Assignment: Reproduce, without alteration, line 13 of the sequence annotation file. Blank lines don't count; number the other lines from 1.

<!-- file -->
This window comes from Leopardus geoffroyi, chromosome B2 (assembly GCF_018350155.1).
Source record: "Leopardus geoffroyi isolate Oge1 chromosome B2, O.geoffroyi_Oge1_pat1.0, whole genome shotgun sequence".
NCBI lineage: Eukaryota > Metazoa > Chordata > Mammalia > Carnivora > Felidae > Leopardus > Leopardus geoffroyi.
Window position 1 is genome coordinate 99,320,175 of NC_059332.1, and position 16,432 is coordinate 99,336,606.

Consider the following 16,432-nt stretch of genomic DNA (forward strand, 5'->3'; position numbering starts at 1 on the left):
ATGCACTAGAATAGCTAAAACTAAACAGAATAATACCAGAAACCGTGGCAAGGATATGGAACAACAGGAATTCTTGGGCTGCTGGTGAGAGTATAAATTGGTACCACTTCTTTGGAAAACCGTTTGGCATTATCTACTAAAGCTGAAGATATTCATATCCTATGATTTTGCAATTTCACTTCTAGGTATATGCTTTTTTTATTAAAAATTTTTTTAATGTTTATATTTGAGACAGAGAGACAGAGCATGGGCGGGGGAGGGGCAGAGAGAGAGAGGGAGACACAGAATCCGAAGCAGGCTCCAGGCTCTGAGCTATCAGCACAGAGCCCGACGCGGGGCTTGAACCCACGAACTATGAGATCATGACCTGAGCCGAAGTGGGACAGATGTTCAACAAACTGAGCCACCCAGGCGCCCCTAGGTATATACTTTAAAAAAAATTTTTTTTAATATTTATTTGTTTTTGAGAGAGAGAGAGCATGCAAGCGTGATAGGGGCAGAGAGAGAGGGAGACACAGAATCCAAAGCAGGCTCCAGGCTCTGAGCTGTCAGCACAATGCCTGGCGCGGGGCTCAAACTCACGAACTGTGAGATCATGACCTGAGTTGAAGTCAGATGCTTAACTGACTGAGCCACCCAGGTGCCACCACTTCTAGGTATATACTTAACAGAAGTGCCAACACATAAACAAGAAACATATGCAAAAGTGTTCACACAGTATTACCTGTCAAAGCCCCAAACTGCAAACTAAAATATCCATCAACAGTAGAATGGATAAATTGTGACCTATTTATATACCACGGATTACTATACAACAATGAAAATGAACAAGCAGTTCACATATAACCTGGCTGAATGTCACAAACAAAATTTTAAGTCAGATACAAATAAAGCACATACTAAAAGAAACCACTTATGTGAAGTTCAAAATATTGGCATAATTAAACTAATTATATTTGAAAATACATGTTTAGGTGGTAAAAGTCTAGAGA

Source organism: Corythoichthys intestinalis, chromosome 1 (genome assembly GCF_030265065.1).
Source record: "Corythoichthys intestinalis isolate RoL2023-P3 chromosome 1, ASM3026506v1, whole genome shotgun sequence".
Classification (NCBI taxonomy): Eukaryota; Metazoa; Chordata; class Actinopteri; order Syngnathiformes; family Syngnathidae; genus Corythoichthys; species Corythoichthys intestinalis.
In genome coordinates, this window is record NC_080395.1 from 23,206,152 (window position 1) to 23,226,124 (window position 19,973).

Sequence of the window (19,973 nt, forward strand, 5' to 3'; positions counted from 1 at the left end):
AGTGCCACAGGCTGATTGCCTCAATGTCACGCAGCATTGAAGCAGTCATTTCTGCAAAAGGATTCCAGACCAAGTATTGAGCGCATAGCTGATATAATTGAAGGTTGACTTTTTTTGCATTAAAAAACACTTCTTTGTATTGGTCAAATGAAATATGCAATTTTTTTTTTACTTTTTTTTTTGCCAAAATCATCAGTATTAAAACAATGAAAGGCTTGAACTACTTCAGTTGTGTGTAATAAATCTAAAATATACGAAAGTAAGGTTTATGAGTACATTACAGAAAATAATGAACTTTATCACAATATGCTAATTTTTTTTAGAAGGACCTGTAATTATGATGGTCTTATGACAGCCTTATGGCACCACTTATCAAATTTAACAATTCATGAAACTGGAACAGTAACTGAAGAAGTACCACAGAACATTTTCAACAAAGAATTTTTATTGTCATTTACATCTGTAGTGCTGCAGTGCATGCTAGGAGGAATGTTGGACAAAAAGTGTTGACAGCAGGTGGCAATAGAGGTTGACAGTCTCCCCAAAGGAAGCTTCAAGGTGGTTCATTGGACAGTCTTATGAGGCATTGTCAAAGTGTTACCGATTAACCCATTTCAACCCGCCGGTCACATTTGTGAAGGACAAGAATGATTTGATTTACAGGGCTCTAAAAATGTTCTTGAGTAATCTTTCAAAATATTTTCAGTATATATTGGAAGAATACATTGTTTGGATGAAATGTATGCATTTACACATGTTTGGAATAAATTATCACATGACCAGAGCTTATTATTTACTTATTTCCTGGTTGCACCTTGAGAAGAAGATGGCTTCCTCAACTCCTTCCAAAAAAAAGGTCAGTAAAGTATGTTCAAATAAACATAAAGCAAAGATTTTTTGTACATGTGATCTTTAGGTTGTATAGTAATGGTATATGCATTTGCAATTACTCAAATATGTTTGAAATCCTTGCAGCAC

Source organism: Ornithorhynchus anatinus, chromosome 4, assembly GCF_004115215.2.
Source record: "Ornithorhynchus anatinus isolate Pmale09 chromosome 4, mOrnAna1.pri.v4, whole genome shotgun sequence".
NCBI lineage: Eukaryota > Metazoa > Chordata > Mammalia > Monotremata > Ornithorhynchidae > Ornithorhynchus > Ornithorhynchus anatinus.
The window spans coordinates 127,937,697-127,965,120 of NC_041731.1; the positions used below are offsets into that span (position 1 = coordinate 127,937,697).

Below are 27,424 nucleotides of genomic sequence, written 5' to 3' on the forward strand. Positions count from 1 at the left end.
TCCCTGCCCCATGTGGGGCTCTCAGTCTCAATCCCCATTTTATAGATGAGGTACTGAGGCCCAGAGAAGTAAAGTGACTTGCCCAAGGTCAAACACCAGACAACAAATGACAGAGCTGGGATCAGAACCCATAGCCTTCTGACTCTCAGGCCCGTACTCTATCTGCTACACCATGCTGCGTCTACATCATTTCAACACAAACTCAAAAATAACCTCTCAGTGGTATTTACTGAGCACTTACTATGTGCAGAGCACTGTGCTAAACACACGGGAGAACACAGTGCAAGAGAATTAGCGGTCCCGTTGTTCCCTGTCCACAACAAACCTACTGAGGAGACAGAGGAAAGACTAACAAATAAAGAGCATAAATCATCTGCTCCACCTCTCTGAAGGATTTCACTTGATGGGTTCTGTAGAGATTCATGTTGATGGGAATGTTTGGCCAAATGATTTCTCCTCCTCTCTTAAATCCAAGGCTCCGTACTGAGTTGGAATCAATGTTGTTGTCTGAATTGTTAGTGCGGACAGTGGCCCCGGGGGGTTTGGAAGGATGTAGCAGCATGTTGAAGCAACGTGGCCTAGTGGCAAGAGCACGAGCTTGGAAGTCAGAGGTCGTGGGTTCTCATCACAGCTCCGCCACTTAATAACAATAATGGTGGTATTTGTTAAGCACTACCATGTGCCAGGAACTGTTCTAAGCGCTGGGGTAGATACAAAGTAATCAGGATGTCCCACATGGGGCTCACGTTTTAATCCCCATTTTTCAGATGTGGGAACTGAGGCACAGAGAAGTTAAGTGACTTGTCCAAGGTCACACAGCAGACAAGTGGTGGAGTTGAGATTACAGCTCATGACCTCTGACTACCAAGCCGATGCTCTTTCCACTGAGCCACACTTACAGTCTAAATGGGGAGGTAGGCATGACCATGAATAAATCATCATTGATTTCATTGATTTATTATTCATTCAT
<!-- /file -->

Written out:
Source organism: Ornithorhynchus anatinus, chromosome 4, assembly GCF_004115215.2.